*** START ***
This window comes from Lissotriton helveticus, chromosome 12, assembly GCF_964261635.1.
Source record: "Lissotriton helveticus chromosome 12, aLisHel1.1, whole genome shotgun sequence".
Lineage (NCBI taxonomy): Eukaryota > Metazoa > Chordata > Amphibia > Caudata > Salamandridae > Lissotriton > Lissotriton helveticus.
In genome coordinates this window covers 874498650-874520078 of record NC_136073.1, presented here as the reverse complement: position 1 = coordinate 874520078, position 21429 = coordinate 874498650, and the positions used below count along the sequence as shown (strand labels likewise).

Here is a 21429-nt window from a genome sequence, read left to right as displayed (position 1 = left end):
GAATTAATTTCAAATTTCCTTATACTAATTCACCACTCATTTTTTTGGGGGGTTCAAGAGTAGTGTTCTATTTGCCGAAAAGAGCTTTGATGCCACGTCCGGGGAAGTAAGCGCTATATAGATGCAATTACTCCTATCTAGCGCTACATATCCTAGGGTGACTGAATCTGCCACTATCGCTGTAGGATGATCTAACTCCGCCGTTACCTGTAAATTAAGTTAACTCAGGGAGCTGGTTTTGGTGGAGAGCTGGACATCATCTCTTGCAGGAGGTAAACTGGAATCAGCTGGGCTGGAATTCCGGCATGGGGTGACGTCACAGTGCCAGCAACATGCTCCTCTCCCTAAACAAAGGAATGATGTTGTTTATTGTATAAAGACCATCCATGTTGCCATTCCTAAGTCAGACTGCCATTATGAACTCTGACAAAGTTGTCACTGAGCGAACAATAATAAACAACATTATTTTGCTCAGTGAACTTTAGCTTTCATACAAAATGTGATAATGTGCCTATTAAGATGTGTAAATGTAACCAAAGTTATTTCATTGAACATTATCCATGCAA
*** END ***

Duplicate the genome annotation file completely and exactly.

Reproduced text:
This window comes from Lissotriton helveticus, chromosome 12, assembly GCF_964261635.1.
Source record: "Lissotriton helveticus chromosome 12, aLisHel1.1, whole genome shotgun sequence".
Lineage (NCBI taxonomy): Eukaryota > Metazoa > Chordata > Amphibia > Caudata > Salamandridae > Lissotriton > Lissotriton helveticus.
In genome coordinates this window covers 874498650-874520078 of record NC_136073.1, presented here as the reverse complement: position 1 = coordinate 874520078, position 21429 = coordinate 874498650, and the positions used below count along the sequence as shown (strand labels likewise).

Here is a 21429-nt window from a genome sequence, read left to right as displayed (position 1 = left end):
GAATTAATTTCAAATTTCCTTATACTAATTCACCACTCATTTTTTTGGGGGGTTCAAGAGTAGTGTTCTATTTGCCGAAAAGAGCTTTGATGCCACGTCCGGGGAAGTAAGCGCTATATAGATGCAATTACTCCTATCTAGCGCTACATATCCTAGGGTGACTGAATCTGCCACTATCGCTGTAGGATGATCTAACTCCGCCGTTACCTGTAAATTAAGTTAACTCAGGGAGCTGGTTTTGGTGGAGAGCTGGACATCATCTCTTGCAGGAGGTAAACTGGAATCAGCTGGGCTGGAATTCCGGCATGGGGTGACGTCACAGTGCCAGCAACATGCTCCTCTCCCTAAACAAAGGAATGATGTTGTTTATTGTATAAAGACCATCCATGTTGCCATTCCTAAGTCAGACTGCCATTATGAACTCTGACAAAGTTGTCACTGAGCGAACAATAATAAACAACATTATTTTGCTCAGTGAACTTTAGCTTTCATACAAAATGTGATAATGTGCCTATTAAGATGTGTAAATGTAACCAAAGTTATTTCATTGAACATTATCCATGCAA